College of Charleston 77, Coastal Carolina 70: Charleston opened up a 16 points lead early in the second half, and while the Chanticleers had a run in them — they cut the lead to 61-58 — a late 10-0 spurt by the Cougars put the finishing touches on this one. Andrew Lawrence led the way for CofC with 18 points.

Rice 65, Texas A&M 58: Rice got 13 points from Tamir Jackson and used a late first half run to take a lead they didn’t relinquish in the second half. In fact, the Aggies never even challenged in the final 20 minutes. It was Rice’s first Division I win since 11/30. Making matters worse is that A&M lost Kourtney Roberson for 4-6 weeks with a fractured ankle.

Butler 71, Stanford 66: If Stanford was really a contender for the Pac-12 title, they would win games at home against a rebuilding Butler team that can’t score.

The rest of the top 25:

No. 1 Syracuse80, Tulane 61: The Orange used a big first-half run that was keyed by five consecutive three-pointers to open up a commanding lead on Tulane. The Green Wave would never recover.

No. 2 Ohio State 69, Miami OH 40: The final score really isn’t all that impressive, but the Redhawks were never in this. OSU scored the first 11 points of the game and never looked back. Sullinger had 11.

No. 3 Kentucky 87, Loyola MD 63: Kyle Wiltjer, starting in the place of Terrence Jones, had 24 points and helped key a 17-2 second half run that broke open a game that was closer than just about anyone expected.

No. 10 Marquette 64, Milwaukee 50: Junior Cadougan was the offensive catalyst for the Golden Eagles, scoring 15 points and grabbing seven boards as Marquette knocked off their crosstown rivals.

No. 11 Kansas 63, USC 47: The Jayhawks got 14 points from Elijah Johnson and 13 points from Connor Teahan as they slowed their game down to matchup with the more deliberate Trojans. Kansas only gave up 13 first half points.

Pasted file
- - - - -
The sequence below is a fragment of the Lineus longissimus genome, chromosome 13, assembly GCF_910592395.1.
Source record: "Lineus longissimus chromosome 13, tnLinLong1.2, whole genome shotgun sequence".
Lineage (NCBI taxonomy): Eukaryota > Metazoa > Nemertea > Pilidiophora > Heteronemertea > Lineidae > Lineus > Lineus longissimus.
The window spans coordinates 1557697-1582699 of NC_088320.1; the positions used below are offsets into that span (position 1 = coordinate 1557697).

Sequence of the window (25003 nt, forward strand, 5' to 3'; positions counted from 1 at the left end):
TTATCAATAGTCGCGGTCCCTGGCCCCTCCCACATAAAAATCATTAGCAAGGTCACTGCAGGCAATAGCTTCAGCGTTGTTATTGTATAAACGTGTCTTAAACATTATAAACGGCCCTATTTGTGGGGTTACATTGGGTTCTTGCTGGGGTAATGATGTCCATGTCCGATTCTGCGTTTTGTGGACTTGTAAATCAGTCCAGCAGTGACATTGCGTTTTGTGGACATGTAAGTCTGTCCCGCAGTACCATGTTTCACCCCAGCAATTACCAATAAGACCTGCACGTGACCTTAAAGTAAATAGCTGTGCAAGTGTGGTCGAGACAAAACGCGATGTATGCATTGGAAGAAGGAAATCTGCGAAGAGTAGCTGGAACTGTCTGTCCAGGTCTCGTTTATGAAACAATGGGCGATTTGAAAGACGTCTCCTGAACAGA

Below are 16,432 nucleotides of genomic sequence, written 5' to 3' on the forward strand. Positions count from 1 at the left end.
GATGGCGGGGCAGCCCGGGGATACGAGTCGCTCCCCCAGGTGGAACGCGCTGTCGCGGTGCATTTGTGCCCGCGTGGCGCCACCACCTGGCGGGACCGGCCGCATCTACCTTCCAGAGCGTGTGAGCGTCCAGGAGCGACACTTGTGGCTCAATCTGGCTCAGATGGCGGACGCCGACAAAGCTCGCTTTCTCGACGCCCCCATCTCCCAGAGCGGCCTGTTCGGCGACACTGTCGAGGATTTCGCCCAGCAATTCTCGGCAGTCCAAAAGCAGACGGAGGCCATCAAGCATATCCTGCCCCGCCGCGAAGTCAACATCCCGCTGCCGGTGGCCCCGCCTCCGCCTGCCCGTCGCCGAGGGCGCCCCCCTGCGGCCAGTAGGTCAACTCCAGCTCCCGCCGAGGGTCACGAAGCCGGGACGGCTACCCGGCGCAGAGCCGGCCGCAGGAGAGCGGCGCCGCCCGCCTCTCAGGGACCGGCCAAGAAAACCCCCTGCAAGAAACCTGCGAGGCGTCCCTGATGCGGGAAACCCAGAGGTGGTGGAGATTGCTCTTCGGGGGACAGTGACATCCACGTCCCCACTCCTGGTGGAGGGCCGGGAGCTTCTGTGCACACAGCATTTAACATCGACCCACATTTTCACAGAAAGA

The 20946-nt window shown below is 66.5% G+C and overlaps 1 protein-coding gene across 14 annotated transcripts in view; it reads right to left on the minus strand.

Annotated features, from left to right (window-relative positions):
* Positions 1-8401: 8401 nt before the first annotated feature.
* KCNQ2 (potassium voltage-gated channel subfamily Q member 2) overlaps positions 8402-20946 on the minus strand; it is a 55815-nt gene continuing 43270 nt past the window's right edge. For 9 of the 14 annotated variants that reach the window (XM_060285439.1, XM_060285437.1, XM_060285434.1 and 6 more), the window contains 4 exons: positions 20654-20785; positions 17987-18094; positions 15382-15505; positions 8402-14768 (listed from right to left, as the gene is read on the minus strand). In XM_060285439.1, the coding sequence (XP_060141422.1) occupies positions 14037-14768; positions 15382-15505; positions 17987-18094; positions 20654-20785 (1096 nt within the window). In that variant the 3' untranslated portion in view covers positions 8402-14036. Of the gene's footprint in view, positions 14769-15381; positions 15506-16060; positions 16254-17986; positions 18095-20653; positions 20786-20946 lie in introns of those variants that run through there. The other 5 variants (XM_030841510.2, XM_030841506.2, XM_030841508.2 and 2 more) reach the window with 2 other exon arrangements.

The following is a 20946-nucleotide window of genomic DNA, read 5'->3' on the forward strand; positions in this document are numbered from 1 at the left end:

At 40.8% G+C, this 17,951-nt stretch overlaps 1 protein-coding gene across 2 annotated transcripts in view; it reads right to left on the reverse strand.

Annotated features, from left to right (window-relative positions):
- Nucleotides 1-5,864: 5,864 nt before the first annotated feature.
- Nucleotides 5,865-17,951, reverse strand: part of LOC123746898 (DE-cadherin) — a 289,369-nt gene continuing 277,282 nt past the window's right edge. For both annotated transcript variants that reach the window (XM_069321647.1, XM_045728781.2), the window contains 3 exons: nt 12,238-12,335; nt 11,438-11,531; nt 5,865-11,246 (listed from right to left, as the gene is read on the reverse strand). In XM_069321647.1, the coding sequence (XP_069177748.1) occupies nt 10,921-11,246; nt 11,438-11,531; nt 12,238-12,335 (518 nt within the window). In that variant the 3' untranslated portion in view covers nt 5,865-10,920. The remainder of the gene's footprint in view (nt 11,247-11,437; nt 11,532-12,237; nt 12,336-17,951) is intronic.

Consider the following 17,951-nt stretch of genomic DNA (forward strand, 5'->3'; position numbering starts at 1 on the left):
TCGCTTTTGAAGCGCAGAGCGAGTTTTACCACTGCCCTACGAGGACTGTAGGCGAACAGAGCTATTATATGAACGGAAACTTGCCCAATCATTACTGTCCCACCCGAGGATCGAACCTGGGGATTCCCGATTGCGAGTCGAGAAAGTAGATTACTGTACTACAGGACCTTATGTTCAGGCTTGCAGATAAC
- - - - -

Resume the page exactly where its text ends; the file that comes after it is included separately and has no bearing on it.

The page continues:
No. 18 Mississippi State 82, Northwestern State 67/: Not surprisingly, Arnett Moultrie was simply too much inside. He finished with 24 points, 14 boards (11 offensive) and four assists.

No. 18 Indiana 89, UMBC 47: The Hoosiers were banged up, but they still managed to hang 89 points on UMBC. Matt Roth came off the bench to score 14 points while Christian Watford went for 22 points and 10 boards.

No. 19 Michigan 77, Bradley 66: Evan Smotrycz had 20 points and 10 boards as the Wolverines overcame a slow start to knock off Bradley, who count John Beilein’s son as a member of their staff.

No. 20 Michigan State 90, Lehigh 81: Michigan State overcame a slow start — caused, in part, by Draymond Green getting benched to start the game after showing up seven minutes late for a team meeting — to knock off a gritty Lehigh team.

No. 25 Harvard 63, Florida Atlantic 51: Keith Wright had 12 points and 11 boards as the Crimson knocked off a talented FAU team.

Other notable scores:

– Kansas State 83, SIU 58
– Mercer 65, Georgia Tech 59
– UMass 73, Davidson 65
– Miami FL 76, Charlotte 61
– LSU 67, North Texas 58
– West Virginia 70, Missouri State 68 OT
– Southern Miss 53, South Florida 51
– Iowa 81, Boise State 72
– BYU 89, UC-Santa Barbara 75
– Utah State 81, Kent State 62

Kentucky moves scrimmage to Eastern Kentucky for flood relief

Sam Upshaw Jr./Courier Journal/USA TODAY NETWORK

LEXINGTON, Ky. — Kentucky will play its annual Blue-White men’s basketball scrimmage in Eastern Kentucky to benefit victims of the devastating summer floods.

The school announced that the Oct. 22 event at Appalachian Wireless Arena in Pikeville will feature a pregame Fan Fest. Ticket proceeds will go through Team Eastern Kentucky Flood Relief.